Pork industry is the canary in agriculture's coal mine

Pork industry is the canary in agriculture's coal mine

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The pig industry has a track record of dealing with some of ag's biggest challenges, and emerging more resilient and productive

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It's an issues line-up that would frighten any farmer: biosecurity threats, vegan activists, rapidly changing consumer tastes, rising energy costs, fluctuating commodity prices, threats from cheap imports, and demands for traceability.

To address any combination of these issues would challenge the most determined primary producers, but for farmers with pigs, that's exactly what they've faced for the past 14 years.

But not content to simply survive, the industry has dealt with the issues and come out more resilient and productive than ever.

Reflecting on how pig farmers and their industry have tackled some of agriculture's biggest challenges it is hard to determine the most defining issue for pork in the past decade.

While vegan activists who wish to end animal farming altogether can never be appeased, the pork industry understands it must meet and exceed community expectations - Sndrew Spencer, Australian Pork Limited

Animal activists have made recent news storming farms of all livestock sector across the country in a wave of anti-agriculture protests.

For some farmers it has been confronting, but the pork industry has faced this for more than five years.

While vegan activists who wish to end animal farming altogether can never be appeased, the industry understands it must meet and exceed community expectations.

The Australian pork industry is something of a canary in agriculture's coal mine.

It hasn't been easy, but pork producers have listened and responded to consumer sentiment.

The industry has forged a way for farmers to lead the world on animal welfare, initiating industry best-practice accreditation programs such as APIQ and by working to voluntarily phase out sow stalls.

This has given producers more control over this costly process and built important credibility for the long run.

In a further quest to jump ahead of community expectations, the pork industry created Aussie Pig Farmers, an honest inside view of the industry from pen to plate.

Nothing to hide

Driven by the accusations that the industry had something to hide, the website offered full disclosure on the industry, its very existence providing many with the comfort they needed.

In the past decade, research and development has focussed on every aspect of pork production from alternative energy systems to the technology behind producing better pork crackling.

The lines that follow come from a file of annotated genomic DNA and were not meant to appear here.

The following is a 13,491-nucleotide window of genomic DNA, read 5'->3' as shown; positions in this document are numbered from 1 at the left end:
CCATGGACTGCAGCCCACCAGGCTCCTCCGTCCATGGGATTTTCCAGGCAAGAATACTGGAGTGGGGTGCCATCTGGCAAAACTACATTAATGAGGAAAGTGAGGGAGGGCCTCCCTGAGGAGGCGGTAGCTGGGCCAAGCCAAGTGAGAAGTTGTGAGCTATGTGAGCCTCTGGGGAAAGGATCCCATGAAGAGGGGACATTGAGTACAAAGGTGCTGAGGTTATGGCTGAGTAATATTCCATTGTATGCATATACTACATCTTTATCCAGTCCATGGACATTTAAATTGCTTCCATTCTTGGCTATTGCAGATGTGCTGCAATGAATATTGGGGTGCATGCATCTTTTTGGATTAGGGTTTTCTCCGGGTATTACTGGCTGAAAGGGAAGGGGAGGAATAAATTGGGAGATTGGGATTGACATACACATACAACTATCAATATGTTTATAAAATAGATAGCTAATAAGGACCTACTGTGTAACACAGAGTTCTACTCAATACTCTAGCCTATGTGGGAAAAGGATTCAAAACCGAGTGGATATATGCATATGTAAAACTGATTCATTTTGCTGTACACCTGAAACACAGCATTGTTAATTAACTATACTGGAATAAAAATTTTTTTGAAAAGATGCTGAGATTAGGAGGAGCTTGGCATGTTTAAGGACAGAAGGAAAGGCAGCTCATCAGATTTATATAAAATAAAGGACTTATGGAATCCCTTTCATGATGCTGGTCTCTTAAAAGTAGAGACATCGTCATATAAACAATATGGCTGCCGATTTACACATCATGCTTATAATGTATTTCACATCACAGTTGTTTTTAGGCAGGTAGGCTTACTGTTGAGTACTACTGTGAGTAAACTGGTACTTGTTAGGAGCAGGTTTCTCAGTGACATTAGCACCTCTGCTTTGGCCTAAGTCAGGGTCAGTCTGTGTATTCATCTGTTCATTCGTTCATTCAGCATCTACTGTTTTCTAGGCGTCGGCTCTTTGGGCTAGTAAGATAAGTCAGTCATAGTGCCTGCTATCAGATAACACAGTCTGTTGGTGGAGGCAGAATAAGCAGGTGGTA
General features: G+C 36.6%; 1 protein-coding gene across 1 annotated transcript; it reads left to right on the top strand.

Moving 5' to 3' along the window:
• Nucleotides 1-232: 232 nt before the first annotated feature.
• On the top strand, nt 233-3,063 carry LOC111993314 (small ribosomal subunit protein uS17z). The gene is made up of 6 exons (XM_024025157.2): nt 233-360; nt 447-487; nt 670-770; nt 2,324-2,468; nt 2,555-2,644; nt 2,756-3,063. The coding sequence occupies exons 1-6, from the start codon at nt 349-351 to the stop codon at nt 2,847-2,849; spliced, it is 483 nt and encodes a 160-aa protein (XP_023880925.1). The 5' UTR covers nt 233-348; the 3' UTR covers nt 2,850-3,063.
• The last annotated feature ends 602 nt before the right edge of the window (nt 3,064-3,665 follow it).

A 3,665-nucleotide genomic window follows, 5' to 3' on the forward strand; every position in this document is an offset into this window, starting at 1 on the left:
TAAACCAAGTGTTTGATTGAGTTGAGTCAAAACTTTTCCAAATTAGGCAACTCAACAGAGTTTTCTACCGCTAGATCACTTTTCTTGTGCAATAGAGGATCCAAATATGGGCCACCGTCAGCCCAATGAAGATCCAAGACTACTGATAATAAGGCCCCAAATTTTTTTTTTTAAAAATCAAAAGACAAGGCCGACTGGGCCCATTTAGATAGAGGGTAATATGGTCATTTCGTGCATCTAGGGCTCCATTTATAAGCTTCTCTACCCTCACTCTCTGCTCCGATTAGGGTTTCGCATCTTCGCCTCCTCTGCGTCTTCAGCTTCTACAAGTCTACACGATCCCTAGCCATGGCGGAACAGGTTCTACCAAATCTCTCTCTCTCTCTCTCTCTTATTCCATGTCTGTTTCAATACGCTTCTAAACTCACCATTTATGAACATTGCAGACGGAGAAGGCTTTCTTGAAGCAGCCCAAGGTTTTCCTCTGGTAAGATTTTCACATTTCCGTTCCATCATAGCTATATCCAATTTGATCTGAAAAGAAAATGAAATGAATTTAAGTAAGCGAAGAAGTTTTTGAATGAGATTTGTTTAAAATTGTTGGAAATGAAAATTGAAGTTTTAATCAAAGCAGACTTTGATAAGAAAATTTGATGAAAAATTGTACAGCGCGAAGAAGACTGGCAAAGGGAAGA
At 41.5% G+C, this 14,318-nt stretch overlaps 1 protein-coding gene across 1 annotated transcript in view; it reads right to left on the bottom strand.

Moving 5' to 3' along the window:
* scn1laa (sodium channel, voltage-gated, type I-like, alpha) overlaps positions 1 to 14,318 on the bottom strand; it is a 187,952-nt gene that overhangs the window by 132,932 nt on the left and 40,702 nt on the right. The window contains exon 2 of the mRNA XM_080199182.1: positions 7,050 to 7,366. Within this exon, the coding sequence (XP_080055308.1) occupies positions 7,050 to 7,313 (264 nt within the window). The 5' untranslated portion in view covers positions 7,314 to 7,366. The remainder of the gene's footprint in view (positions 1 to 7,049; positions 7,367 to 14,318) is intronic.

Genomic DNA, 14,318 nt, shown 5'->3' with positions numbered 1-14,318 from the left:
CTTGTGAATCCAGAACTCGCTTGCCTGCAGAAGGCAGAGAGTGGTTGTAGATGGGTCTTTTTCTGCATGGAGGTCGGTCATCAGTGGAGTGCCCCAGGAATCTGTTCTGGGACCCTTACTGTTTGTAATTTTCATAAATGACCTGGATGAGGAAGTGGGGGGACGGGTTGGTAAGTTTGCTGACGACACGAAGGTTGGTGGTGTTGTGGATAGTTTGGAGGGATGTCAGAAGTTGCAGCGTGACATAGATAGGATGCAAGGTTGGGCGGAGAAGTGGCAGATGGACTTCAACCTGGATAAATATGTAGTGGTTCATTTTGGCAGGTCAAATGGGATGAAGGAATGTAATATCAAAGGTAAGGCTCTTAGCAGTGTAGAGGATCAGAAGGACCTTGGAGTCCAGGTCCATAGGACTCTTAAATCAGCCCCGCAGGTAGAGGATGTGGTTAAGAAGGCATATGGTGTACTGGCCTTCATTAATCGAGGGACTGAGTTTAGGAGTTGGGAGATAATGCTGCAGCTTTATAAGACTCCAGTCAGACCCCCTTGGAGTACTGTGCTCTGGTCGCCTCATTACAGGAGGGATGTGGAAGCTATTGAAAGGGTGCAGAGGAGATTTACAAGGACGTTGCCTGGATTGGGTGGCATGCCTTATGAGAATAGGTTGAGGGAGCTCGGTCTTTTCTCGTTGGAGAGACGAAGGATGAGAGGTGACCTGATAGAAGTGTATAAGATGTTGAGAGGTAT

Andrew Spencer

Andrew Spencer

The pork industry is leading the field in its adoption of traceability technology.

Physi-Trace technology allows any piece of fresh pork to be traced back to the farm on which it was produced, giving confidence to all who buy the product, and an ability to react quickly when food safety issues arise.

Biosecurity takes the utmost vigilance, with no room for error.

Any sign of a foreign disease on Australia's shores would be crippling for pork producers who currently supply 100 per cent of the domestic fresh pork market.

It's estimated imported pork would supply up to 40pc of the market should it be given access through a breakdown in our disease status.

Meanwhile, strategic marketing campaigns have made pork a dinner table favourite.

Pork on your fork

Get some pork on your fork has become part of the language for most Australians, and as for the campaign's success, you only have to turn to the numbers.

Australia's consumption of fresh pork has risen steadily in the past decade.

In 2010, each Australian was eating 8.6 kilograms of fresh pork a year.

In 2015, total pork consumption overtook beef.

Today Australians are eating 11.6kg of fresh pork per capita annually.

Maintaining profitability is a continuous and persistent challenge for producers.

The adage "get big or get special", drives the industry with productive efficiency, or shaping the high-end market. - Andrew Spencer

In 2017, pork prices fell dramatically, following a severe but familiar seven to 10-year pig price cycle.

As always, it tested the resilience of all in the sector, and has inevitably led to some industry consolidation.

Producers who remain do so by the adage "get big or get special", driving the industry with productive efficiency, or shaping the high-end market.

Both approaches showcase the best that pork can be.

The future?

As for the future of the pork industry, real value creation is going to have to happen at the consumer end, not just on the farm.

Many farmers are compelled by the quest to improve productivity by incremental margins, but it's becoming harder and harder to do.

So instead of working for productivity improvements, the pork industry will need to create different business models for consumers that are linked with their values and desires.

Some consumers have shown a willingness to pay for ethical production systems, for trust in the product, for branding and provenance, for high-end cuts of meat, for value-added ready-to-go meals.

It's here that the pork farmers will secure their future, working together to make the most of the opportunities ahead.

  • Andrew Spencer, the chief executive officer of Australian Pork Limited for 14 years is due to depart APL by the end of June.

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